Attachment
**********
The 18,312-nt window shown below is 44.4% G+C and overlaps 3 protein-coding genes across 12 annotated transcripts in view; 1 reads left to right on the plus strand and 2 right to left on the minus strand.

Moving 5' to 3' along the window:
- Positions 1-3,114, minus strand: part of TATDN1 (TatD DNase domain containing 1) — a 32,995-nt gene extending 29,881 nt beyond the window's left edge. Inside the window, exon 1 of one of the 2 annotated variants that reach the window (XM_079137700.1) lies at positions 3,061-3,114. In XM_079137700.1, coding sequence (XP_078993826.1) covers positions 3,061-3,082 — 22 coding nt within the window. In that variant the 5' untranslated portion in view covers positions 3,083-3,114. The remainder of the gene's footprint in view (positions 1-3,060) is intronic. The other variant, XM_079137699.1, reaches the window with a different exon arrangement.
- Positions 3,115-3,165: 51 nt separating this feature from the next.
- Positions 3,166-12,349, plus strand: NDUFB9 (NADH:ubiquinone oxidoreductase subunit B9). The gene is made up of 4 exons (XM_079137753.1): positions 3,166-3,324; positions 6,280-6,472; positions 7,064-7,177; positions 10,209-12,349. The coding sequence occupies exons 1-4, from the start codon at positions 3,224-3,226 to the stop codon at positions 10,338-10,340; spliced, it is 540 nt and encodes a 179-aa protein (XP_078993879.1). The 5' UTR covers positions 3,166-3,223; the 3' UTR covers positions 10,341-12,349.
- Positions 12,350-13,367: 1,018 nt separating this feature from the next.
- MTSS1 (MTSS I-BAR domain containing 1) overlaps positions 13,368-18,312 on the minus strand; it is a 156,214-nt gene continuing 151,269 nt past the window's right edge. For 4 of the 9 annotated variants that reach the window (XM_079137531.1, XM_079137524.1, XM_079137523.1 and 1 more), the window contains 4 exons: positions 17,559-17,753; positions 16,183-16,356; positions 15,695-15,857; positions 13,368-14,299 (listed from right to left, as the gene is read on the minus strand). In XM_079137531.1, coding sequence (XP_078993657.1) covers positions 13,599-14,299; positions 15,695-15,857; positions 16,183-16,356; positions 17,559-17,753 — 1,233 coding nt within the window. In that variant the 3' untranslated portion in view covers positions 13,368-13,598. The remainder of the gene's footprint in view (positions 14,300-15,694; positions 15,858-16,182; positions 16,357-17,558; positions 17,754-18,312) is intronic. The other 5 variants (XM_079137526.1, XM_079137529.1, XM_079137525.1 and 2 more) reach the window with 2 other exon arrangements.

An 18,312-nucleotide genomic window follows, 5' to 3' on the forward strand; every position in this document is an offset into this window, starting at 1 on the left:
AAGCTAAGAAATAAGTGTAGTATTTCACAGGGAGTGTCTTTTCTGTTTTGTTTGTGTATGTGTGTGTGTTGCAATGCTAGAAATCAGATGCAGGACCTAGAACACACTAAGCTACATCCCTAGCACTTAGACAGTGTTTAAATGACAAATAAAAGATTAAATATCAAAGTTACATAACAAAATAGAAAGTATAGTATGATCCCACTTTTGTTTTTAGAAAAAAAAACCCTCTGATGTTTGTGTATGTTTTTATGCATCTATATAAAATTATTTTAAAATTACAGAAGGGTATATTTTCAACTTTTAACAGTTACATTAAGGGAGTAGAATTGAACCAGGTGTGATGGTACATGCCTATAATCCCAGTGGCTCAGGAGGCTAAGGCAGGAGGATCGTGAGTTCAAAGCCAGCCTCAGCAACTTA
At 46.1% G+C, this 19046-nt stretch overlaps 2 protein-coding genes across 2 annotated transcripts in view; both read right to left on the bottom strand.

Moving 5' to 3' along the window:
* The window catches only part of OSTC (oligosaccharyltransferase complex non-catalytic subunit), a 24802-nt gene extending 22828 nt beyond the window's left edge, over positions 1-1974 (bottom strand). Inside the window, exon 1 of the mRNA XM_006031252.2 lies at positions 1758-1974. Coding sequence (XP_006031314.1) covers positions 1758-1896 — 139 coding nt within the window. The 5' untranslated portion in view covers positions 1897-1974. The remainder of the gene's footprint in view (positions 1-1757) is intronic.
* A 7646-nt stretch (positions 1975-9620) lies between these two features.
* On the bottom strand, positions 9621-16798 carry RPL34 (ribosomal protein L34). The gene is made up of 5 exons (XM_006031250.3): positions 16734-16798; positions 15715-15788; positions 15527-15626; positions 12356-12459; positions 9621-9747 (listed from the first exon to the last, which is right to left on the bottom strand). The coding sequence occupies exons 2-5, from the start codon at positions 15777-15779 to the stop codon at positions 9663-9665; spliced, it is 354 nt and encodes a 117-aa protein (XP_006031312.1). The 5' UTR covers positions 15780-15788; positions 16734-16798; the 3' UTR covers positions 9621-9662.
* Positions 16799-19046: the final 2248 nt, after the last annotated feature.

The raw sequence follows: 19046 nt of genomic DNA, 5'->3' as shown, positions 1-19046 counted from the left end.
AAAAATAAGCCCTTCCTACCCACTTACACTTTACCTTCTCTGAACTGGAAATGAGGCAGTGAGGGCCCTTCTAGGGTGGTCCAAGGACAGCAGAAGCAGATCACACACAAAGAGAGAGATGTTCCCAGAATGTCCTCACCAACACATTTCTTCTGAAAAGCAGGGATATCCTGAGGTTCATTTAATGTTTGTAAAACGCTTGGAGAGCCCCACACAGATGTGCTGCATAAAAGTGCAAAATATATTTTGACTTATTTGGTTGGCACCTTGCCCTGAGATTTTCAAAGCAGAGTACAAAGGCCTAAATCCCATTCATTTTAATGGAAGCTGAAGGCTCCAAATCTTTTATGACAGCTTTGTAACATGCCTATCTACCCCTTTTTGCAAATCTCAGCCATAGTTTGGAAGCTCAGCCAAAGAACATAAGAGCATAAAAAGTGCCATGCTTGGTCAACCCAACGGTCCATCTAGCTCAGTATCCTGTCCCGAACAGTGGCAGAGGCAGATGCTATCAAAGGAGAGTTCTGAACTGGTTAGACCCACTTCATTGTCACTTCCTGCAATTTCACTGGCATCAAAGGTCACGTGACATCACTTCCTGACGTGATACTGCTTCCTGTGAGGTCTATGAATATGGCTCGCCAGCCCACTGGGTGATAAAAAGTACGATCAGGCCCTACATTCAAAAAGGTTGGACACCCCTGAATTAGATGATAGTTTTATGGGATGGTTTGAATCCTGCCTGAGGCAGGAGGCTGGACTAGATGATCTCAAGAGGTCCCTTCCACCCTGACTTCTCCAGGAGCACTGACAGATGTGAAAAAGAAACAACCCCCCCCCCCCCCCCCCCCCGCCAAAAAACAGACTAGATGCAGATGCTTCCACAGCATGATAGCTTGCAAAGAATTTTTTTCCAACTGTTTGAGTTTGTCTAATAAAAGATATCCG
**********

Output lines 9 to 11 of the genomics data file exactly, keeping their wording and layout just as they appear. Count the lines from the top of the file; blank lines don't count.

AAGCTAAGAAATAAGTGTAGTATTTCACAGGGAGTGTCTTTTCTGTTTTGTTTGTGTATGTGTGTGTGTTGCAATGCTAGAAATCAGATGCAGGACCTAGAACACACTAAGCTACATCCCTAGCACTTAGACAGTGTTTAAATGACAAATAAAAGATTAAATATCAAAGTTACATAACAAAATAGAAAGTATAGTATGATCCCACTTTTGTTTTTAGAAAAAAAAACCCTCTGATGTTTGTGTATGTTTTTATGCATCTATATAAAATTATTTTAAAATTACAGAAGGGTATATTTTCAACTTTTAACAGTTACATTAAGGGAGTAGAATTGAACCAGGTGTGATGGTACATGCCTATAATCCCAGTGGCTCAGGAGGCTAAGGCAGGAGGATCGTGAGTTCAAAGCCAGCCTCAGCAACTTA
At 46.1% G+C, this 19046-nt stretch overlaps 2 protein-coding genes across 2 annotated transcripts in view; both read right to left on the bottom strand.

Moving 5' to 3' along the window: